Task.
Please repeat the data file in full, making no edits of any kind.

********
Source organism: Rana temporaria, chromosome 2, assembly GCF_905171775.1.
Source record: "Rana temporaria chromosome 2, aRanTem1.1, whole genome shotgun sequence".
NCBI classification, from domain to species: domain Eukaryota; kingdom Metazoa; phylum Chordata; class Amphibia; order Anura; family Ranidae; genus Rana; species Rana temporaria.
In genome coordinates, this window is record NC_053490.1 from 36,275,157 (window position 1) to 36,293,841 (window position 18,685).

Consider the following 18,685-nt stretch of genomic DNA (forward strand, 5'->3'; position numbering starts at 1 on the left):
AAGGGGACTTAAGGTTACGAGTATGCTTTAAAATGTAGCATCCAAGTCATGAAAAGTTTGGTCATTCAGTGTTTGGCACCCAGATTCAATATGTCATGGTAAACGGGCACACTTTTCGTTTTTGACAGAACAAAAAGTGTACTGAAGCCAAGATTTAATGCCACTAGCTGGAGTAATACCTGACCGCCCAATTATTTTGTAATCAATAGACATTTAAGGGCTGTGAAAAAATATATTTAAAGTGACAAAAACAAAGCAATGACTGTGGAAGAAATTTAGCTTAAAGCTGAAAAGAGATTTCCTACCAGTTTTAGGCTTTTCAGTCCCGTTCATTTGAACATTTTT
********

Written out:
Source organism: Rana temporaria, chromosome 2, assembly GCF_905171775.1.
Source record: "Rana temporaria chromosome 2, aRanTem1.1, whole genome shotgun sequence".
NCBI classification, from domain to species: domain Eukaryota; kingdom Metazoa; phylum Chordata; class Amphibia; order Anura; family Ranidae; genus Rana; species Rana temporaria.
In genome coordinates, this window is record NC_053490.1 from 36,275,157 (window position 1) to 36,293,841 (window position 18,685).

Consider the following 18,685-nt stretch of genomic DNA (forward strand, 5'->3'; position numbering starts at 1 on the left):
AAGGGGACTTAAGGTTACGAGTATGCTTTAAAATGTAGCATCCAAGTCATGAAAAGTTTGGTCATTCAGTGTTTGGCACCCAGATTCAATATGTCATGGTAAACGGGCACACTTTTCGTTTTTGACAGAACAAAAAGTGTACTGAAGCCAAGATTTAATGCCACTAGCTGGAGTAATACCTGACCGCCCAATTATTTTGTAATCAATAGACATTTAAGGGCTGTGAAAAAATATATTTAAAGTGACAAAAACAAAGCAATGACTGTGGAAGAAATTTAGCTTAAAGCTGAAAAGAGATTTCCTACCAGTTTTAGGCTTTTCAGTCCCGTTCATTTGAACATTTTT